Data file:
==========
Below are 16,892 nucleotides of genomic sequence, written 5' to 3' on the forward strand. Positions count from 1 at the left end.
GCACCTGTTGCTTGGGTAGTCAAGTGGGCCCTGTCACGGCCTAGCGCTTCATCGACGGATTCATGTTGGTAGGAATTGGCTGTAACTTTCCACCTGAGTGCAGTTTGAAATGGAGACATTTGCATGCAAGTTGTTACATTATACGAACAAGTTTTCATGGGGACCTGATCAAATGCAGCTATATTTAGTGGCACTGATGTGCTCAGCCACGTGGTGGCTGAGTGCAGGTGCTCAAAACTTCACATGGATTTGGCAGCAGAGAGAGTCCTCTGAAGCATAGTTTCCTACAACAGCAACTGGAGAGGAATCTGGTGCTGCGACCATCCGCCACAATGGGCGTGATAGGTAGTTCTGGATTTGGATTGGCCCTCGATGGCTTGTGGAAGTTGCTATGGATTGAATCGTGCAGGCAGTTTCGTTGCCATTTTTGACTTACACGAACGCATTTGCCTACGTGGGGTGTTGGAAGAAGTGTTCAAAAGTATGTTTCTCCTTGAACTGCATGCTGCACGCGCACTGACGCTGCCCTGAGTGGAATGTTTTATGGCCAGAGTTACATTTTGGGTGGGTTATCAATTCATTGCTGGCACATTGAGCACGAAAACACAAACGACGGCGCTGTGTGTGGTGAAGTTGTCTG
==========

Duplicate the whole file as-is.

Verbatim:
Below are 16,892 nucleotides of genomic sequence, written 5' to 3' on the forward strand. Positions count from 1 at the left end.
GCACCTGTTGCTTGGGTAGTCAAGTGGGCCCTGTCACGGCCTAGCGCTTCATCGACGGATTCATGTTGGTAGGAATTGGCTGTAACTTTCCACCTGAGTGCAGTTTGAAATGGAGACATTTGCATGCAAGTTGTTACATTATACGAACAAGTTTTCATGGGGACCTGATCAAATGCAGCTATATTTAGTGGCACTGATGTGCTCAGCCACGTGGTGGCTGAGTGCAGGTGCTCAAAACTTCACATGGATTTGGCAGCAGAGAGAGTCCTCTGAAGCATAGTTTCCTACAACAGCAACTGGAGAGGAATCTGGTGCTGCGACCATCCGCCACAATGGGCGTGATAGGTAGTTCTGGATTTGGATTGGCCCTCGATGGCTTGTGGAAGTTGCTATGGATTGAATCGTGCAGGCAGTTTCGTTGCCATTTTTGACTTACACGAACGCATTTGCCTACGTGGGGTGTTGGAAGAAGTGTTCAAAAGTATGTTTCTCCTTGAACTGCATGCTGCACGCGCACTGACGCTGCCCTGAGTGGAATGTTTTATGGCCAGAGTTACATTTTGGGTGGGTTATCAATTCATTGCTGGCACATTGAGCACGAAAACACAAACGACGGCGCTGTGTGTGGTGAAGTTGTCTG